Thursday, February 21

Mini Bathroom Redo

Our pretty new light!
I am not a fan of medicine cabinets. Never have been. I blame it on living so long in apartments – apartment medicine cabinets are uniformly ugly, cheap and hard to clean. I ripped the hideous medicine cabinet out of the master bathroom not long after we moved in, and would have done the same to the one in the hall bath except that it contained the light and mirrors, and therefore couldn't just be wrenched off without consequences.

At the end of January, though, we decided it was time to makeover the vanity in the guest bath. The rest of the room was in good shape – fresh paint and a matching shower curtain/ rug/ art print set made it feel clean and welcoming. We picked out a pretty light fixture for less than $30 at Lowe's, and my talented husband ripped out the ugly medicine cabinet.

Clean, matching and bright.
He wired in the new light, and moved a giant mirror we'd had somewhere else into the space above the vanity. I found a dark chocolate brown paint that matched the shower curtain embroidery and set to work coating the vanity inside and out. We snagged a rubbed bronze toilet paper holder for half price ($10!) to replace the rusted brass-y one that had been in there, and switched out the worn beige light switch plate for a clean white one that matches the door and trim.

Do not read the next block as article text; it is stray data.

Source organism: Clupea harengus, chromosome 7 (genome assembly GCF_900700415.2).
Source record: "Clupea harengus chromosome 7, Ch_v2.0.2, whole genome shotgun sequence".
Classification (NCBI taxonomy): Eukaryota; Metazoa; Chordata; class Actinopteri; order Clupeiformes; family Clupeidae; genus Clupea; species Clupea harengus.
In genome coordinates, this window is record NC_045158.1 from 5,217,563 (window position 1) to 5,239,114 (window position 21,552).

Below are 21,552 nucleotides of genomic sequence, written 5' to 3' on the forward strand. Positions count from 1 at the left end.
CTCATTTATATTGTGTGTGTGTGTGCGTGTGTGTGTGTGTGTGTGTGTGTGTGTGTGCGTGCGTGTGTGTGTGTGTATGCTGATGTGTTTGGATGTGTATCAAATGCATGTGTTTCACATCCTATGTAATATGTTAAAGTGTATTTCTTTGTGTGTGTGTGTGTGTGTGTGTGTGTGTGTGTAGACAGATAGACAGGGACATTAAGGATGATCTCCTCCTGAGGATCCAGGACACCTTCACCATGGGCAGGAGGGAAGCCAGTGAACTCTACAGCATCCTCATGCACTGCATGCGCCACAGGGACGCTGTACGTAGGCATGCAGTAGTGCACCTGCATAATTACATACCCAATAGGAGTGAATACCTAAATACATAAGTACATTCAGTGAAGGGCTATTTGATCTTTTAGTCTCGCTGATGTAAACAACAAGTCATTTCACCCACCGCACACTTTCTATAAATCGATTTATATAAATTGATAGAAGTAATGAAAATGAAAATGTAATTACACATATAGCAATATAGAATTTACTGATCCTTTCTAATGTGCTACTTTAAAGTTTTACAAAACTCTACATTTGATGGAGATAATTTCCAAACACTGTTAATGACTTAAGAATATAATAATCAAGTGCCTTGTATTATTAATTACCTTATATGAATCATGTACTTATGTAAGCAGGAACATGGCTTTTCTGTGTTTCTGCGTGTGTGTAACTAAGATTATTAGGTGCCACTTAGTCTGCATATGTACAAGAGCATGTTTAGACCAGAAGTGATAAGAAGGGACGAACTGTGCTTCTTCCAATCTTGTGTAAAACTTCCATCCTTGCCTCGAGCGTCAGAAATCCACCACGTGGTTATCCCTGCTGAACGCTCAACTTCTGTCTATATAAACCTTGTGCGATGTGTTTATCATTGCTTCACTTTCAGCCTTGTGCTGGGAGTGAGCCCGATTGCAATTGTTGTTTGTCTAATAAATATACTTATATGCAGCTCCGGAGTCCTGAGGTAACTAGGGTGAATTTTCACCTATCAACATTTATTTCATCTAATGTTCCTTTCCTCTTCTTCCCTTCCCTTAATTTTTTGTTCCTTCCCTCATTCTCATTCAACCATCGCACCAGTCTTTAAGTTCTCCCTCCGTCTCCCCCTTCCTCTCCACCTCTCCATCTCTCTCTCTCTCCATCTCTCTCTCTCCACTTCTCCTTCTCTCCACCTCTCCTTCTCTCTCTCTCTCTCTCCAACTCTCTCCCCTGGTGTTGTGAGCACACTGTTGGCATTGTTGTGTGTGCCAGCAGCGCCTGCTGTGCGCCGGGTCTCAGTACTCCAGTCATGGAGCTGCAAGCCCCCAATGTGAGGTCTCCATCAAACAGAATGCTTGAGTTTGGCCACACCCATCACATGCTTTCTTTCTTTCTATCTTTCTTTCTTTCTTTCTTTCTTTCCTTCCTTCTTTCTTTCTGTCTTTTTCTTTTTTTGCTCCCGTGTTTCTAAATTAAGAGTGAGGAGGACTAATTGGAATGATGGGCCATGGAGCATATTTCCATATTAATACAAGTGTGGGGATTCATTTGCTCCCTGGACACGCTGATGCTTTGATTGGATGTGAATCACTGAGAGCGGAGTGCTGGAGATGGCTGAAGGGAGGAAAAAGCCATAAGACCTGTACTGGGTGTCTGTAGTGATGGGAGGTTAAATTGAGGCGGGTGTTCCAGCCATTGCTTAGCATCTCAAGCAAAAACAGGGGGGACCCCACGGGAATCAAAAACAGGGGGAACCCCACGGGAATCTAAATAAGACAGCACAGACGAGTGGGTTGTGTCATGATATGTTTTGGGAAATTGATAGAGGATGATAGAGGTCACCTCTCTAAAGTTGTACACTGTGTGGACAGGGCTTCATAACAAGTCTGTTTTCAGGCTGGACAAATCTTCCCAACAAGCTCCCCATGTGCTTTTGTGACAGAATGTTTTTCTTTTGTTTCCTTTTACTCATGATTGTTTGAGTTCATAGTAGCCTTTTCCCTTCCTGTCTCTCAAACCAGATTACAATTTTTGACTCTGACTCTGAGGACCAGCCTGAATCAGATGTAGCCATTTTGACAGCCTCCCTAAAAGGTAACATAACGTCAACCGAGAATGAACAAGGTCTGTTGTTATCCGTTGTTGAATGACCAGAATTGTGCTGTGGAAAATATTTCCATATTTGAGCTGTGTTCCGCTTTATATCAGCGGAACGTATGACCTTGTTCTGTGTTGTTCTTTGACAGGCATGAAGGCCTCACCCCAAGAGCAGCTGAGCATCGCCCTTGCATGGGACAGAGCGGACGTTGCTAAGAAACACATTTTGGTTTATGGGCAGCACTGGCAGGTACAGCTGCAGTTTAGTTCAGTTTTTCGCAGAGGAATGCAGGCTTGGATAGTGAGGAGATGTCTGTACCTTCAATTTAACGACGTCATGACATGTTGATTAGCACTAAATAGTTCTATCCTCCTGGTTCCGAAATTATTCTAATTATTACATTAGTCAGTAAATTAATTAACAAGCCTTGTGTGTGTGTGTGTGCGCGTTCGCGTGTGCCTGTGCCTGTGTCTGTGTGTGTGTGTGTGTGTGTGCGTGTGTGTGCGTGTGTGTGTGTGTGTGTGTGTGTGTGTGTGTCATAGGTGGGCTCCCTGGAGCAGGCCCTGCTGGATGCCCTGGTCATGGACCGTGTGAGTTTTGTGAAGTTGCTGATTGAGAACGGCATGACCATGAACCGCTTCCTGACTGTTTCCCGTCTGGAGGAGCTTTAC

Voila! Less than 50 bucks and a some elbow grease invested, and I'm thrilled with the result! The giant mirror and new light make the room seem much brighter – a huge plus, since its the only room in the house without natural light. Painting the vanity hid the water stains and gave it a clean, matching look that makes all the difference.

Where the color scheme came from.
Although we've talked about someday replacing the cheap vinyl floor with proper tile and popping window in over the shower so there's natural light, we're well content with the room as it stands now. It's clean, coherent, and reflects the kind of calm and welcoming demeanor we want for our house. With the hikes in taxes and gas prices, we've been reevaluating what house projects we can realistically expect to get done this year. But that's okay; after doing this project I am reminded that it isn't the size of the project that matters – it's the satisfaction you get from it that counts. I'll be okay with a handful of smaller projects if they all feel this rewarding.

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